New Japan


4. Social Reforms

The civil war was terminated and peace established throughout the Empire by the subjugation of the last adherents of the Tokugawas at Hakodate in July 1869. The Emperor was firmly seated on his throne at Tokio and the acknowledged executive head of the nation, whose will none would dare to dispute. The statesmen who, supported by his divine authority, acted in his name had, throughout the long civil and military struggles which preceded his Restoration, already shown that they possessed not only determined courage but considerable political judgment They had the sympathy, so fer as it could be given without detriment to the interests of their own countries, of the foreign diplomatic representatives and therefore of the great powers of the West But the task before them was enough to daunt the boldest courage. It was one that could only be carried to success by iron Avill, unflagging industry and unruffled patience. None more difficult has ever faced the statesmen of any country in the world's history. None has ever in its triumphant issue more completely realised the greatest ambitions of those who initiated it.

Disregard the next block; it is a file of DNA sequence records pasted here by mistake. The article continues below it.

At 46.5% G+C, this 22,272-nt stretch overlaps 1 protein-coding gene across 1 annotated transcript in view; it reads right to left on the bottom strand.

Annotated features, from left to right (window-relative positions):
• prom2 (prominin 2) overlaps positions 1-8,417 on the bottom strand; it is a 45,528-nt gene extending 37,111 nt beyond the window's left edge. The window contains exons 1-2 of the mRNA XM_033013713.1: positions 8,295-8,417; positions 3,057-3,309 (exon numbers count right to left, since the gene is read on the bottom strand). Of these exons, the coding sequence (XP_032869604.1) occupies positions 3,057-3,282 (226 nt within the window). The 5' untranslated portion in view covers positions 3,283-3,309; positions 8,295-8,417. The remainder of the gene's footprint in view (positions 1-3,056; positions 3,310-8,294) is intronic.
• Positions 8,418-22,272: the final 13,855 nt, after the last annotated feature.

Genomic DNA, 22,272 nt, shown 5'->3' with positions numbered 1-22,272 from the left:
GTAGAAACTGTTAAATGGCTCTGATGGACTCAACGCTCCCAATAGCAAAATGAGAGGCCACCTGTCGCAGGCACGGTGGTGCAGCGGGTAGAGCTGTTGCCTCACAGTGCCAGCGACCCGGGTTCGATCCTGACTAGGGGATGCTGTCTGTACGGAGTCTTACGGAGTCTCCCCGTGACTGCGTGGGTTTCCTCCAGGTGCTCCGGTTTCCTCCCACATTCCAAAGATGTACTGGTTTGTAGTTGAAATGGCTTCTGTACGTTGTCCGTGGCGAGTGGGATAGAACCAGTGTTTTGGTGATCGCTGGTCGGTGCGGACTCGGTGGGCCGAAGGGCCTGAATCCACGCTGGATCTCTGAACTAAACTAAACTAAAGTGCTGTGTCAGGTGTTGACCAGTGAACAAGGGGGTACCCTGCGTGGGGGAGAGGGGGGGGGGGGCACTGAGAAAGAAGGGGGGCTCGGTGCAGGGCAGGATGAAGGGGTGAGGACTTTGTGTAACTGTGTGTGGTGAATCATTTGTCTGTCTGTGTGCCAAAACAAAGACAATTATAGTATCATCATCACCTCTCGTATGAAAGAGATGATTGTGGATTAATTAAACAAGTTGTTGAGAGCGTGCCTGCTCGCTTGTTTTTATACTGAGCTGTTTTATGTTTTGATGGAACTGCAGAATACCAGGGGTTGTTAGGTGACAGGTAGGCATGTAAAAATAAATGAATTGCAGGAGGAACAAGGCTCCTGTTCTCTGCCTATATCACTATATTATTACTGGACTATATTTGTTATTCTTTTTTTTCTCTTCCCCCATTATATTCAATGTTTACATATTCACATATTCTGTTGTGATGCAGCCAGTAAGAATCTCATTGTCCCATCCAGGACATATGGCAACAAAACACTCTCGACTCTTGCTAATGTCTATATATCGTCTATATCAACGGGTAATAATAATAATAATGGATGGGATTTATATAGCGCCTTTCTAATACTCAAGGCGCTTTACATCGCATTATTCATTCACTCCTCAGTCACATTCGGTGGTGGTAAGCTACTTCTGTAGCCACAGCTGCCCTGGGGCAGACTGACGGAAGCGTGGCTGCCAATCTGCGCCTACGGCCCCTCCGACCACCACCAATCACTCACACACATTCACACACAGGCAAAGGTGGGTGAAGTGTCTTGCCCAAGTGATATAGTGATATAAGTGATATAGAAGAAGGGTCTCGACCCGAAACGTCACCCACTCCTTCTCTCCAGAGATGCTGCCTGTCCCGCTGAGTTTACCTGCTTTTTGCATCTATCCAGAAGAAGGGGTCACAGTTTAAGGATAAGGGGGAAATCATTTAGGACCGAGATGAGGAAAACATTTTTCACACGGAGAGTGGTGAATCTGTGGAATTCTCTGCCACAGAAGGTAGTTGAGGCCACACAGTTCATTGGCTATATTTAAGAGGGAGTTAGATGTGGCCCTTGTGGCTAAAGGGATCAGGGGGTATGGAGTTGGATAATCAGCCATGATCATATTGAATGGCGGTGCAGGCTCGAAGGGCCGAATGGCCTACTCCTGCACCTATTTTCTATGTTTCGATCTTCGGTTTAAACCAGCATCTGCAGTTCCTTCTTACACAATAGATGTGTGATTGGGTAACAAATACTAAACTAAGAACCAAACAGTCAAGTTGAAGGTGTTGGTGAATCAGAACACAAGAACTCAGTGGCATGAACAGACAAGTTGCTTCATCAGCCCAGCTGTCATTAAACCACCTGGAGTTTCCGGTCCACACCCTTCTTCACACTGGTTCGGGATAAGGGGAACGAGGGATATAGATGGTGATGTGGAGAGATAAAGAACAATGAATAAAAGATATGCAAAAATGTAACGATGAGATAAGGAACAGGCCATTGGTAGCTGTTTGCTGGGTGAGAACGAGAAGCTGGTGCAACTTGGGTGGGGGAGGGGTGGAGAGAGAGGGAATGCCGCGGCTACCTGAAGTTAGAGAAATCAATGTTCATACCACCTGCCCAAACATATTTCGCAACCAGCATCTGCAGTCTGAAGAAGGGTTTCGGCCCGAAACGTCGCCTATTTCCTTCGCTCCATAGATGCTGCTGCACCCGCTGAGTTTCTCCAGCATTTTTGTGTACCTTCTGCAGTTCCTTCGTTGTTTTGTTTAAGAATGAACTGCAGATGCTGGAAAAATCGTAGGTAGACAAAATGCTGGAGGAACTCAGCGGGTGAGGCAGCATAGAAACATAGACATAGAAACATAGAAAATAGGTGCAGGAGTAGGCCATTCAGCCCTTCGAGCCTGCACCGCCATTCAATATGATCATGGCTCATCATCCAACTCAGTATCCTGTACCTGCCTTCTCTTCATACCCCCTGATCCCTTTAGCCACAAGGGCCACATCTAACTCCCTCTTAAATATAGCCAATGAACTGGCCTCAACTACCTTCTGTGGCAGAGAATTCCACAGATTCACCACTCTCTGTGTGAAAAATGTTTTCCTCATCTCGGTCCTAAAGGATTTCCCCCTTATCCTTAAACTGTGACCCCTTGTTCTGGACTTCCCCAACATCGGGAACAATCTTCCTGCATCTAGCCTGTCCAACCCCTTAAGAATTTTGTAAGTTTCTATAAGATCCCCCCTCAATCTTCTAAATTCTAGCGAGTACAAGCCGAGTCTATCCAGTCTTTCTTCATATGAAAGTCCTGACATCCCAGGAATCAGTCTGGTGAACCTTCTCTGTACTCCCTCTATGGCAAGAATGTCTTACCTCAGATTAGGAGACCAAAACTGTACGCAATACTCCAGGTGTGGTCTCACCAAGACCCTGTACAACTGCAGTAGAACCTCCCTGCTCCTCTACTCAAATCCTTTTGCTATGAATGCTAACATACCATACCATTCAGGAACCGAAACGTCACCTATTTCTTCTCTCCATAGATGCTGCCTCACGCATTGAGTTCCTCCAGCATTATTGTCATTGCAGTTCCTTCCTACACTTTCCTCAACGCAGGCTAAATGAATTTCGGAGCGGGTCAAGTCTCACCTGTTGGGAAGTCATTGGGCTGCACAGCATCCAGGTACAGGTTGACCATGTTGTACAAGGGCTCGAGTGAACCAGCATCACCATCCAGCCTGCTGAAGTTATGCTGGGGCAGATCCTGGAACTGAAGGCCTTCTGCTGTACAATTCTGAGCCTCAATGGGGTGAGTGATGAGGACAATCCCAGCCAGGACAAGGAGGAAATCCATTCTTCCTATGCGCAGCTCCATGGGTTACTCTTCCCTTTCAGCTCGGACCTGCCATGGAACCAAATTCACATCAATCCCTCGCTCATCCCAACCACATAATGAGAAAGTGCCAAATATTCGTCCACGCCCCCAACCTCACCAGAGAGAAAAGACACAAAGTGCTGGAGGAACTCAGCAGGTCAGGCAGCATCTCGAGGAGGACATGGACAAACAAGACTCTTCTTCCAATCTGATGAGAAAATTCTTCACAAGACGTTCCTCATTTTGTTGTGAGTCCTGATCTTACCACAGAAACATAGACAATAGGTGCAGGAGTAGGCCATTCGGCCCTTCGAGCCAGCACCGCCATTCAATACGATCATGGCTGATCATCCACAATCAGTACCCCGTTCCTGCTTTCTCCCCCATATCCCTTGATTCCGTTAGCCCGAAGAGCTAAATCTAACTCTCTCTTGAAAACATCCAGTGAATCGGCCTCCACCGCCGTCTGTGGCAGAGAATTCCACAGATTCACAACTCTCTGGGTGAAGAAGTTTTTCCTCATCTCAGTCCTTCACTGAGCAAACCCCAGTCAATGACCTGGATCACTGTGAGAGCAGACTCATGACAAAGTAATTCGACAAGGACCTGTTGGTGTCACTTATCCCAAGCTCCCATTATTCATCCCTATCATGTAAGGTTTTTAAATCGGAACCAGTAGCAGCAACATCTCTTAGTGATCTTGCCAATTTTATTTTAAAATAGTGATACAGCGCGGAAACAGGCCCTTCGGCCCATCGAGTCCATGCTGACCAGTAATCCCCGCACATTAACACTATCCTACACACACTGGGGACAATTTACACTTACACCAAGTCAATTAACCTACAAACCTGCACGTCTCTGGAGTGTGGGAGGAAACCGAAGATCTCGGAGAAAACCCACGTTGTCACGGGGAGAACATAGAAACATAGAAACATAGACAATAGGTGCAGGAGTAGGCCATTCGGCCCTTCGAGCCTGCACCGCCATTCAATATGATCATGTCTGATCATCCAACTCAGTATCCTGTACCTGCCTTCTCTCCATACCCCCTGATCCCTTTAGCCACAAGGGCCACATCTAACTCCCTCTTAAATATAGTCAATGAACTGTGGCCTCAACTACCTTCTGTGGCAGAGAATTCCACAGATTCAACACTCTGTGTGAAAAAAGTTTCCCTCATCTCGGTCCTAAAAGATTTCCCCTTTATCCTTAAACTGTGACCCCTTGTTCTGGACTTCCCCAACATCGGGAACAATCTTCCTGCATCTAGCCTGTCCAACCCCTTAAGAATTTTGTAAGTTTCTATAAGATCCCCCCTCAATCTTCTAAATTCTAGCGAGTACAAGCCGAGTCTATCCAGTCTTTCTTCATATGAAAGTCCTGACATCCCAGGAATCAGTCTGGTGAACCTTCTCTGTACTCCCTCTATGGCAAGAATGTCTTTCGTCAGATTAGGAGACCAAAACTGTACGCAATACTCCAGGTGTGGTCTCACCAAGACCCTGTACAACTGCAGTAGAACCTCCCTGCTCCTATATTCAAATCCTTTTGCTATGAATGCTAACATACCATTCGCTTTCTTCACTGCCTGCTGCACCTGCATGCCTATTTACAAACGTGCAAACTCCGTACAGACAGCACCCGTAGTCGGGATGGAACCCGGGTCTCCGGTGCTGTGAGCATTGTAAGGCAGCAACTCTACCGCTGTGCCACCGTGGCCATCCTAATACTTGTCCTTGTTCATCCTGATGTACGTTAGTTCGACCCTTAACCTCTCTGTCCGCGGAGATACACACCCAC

The social condition of the people until the abolition of feudalism has been already described. The masses, sunk in ignorance and political degradation, had to be educated and raised to the status of selfrespecting citizens, equitably sharing both the obligations and privileges of their superiors. Many of the samurai still cherished their old ideas as to the expulsion of foreigners, still more the retention of their caste privileges, and they had to be taught that they must in future assume a share in the burthens of life, and become producers as well as consumers. The Government had neither army nor navy. Its treasury was empty and it had no settled revenue. Tlie national industry was capable of little more than supplying domestic necessaries. Internal communications were destitute of all but the most primitive facilities. Neither railways, telegraphs, posts nor mercantile marine existed. Foreign trade already annually amounted in value to some millions sterling, but it was entirely in the hands of foreign middlemen, and carried on under such disabilities that the cost of conveying a bale of goods fifty miles between the seaport at which it was landed and the interior where it was consumed exceeded that of its freight between Europe and Japan, though ocean freights were then on a far higher scale than they are at the present day. Of all modern sciences, the people were almost entirely ignoi*ant The only exceptions were surgery and medicine, of which some knowledge had been acquired through the physicians of the Dutch factory at Nagasaki. One at least of the Western Powers pressed or threatened claims which, if yielded, would impair the territorial integrity of the Empire, and one and all insisted on the retention of the extra-territorial clauses in the treaties, which, it was now known, were a slur on Japan's prestige as a civilised and independent Power. The solution of all these problems had to be undertaken simultaneously by a ministry whose members, notwithstanding their courage and judgment, were as yet only students in domestic or international statescraft, who, in carrying out reform, had to overcome the most bigoted conservative prejudice and to face constantly the risk of assassination, a risk which, in many instances, culminated in realisation.